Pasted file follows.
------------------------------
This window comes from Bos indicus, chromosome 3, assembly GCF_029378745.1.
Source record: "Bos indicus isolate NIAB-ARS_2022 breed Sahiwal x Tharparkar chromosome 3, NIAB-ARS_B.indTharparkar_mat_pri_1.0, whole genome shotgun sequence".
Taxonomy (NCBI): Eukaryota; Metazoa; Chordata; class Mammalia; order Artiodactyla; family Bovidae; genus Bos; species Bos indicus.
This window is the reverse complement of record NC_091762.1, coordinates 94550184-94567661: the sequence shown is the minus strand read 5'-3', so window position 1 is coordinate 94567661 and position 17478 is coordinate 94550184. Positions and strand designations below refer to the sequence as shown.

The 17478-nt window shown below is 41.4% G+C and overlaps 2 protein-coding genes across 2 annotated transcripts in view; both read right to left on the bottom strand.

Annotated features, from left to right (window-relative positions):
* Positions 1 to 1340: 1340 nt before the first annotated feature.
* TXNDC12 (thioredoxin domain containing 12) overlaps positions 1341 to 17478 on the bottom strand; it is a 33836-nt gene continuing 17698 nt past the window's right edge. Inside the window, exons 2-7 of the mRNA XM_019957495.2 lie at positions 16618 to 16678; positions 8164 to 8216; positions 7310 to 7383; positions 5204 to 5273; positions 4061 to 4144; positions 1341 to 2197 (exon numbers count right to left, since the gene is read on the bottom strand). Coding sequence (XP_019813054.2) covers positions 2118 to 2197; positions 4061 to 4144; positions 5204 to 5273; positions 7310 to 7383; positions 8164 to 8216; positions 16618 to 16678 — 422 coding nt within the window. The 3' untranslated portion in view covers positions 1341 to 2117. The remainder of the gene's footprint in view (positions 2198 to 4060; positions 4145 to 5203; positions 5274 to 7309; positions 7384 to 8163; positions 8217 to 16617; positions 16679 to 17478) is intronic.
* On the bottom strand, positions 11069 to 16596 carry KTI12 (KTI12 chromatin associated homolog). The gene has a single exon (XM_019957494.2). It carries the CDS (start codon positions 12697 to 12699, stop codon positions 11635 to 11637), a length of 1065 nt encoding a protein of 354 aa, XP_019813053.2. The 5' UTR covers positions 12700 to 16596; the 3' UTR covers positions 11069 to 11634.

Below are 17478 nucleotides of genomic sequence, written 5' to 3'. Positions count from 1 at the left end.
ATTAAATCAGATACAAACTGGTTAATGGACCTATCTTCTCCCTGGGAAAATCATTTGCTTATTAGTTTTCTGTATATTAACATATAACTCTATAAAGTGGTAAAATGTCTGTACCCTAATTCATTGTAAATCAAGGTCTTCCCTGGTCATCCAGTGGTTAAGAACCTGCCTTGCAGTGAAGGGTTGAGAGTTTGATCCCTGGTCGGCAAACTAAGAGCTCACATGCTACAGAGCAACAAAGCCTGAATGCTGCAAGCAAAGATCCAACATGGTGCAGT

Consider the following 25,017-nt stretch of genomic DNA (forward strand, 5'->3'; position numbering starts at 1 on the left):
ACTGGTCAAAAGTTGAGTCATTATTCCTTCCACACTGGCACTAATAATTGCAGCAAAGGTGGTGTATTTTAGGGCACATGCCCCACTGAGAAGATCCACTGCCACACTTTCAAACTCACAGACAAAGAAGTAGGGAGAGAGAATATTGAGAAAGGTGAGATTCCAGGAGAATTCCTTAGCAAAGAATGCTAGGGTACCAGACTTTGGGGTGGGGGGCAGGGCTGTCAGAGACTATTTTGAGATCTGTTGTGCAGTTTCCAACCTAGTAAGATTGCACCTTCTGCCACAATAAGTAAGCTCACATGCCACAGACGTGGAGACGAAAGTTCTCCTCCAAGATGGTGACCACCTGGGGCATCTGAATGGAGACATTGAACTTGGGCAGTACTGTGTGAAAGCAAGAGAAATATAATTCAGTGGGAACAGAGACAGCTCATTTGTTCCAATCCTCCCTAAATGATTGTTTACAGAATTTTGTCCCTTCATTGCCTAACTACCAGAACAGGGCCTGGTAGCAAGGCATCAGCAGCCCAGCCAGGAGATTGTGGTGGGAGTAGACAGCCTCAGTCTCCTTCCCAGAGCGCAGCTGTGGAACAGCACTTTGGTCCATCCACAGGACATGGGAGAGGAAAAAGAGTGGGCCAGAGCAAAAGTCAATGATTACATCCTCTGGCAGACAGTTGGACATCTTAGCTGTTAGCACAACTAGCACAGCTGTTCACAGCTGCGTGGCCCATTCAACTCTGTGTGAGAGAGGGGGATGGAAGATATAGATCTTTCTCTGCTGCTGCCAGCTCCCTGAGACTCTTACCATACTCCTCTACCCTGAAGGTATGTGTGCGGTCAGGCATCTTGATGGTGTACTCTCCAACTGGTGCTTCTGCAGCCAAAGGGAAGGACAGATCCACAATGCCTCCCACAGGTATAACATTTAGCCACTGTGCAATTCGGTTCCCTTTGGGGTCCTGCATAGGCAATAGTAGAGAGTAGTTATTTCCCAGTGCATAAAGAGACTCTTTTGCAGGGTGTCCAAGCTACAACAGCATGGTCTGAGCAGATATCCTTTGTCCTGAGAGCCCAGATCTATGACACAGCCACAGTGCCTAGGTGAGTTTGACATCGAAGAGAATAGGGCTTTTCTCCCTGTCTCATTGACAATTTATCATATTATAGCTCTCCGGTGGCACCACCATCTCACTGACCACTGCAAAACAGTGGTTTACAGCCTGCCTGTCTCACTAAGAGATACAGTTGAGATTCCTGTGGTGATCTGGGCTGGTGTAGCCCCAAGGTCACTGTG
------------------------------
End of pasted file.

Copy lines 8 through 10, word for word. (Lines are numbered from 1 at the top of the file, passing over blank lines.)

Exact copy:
* TXNDC12 (thioredoxin domain containing 12) overlaps positions 1341 to 17478 on the bottom strand; it is a 33836-nt gene continuing 17698 nt past the window's right edge. Inside the window, exons 2-7 of the mRNA XM_019957495.2 lie at positions 16618 to 16678; positions 8164 to 8216; positions 7310 to 7383; positions 5204 to 5273; positions 4061 to 4144; positions 1341 to 2197 (exon numbers count right to left, since the gene is read on the bottom strand). Coding sequence (XP_019813054.2) covers positions 2118 to 2197; positions 4061 to 4144; positions 5204 to 5273; positions 7310 to 7383; positions 8164 to 8216; positions 16618 to 16678 — 422 coding nt within the window. The 3' untranslated portion in view covers positions 1341 to 2117. The remainder of the gene's footprint in view (positions 2198 to 4060; positions 4145 to 5203; positions 5274 to 7309; positions 7384 to 8163; positions 8217 to 16617; positions 16679 to 17478) is intronic.
* On the bottom strand, positions 11069 to 16596 carry KTI12 (KTI12 chromatin associated homolog). The gene has a single exon (XM_019957494.2). It carries the CDS (start codon positions 12697 to 12699, stop codon positions 11635 to 11637), a length of 1065 nt encoding a protein of 354 aa, XP_019813053.2. The 5' UTR covers positions 12700 to 16596; the 3' UTR covers positions 11069 to 11634.

Below are 17478 nucleotides of genomic sequence, written 5' to 3'. Positions count from 1 at the left end.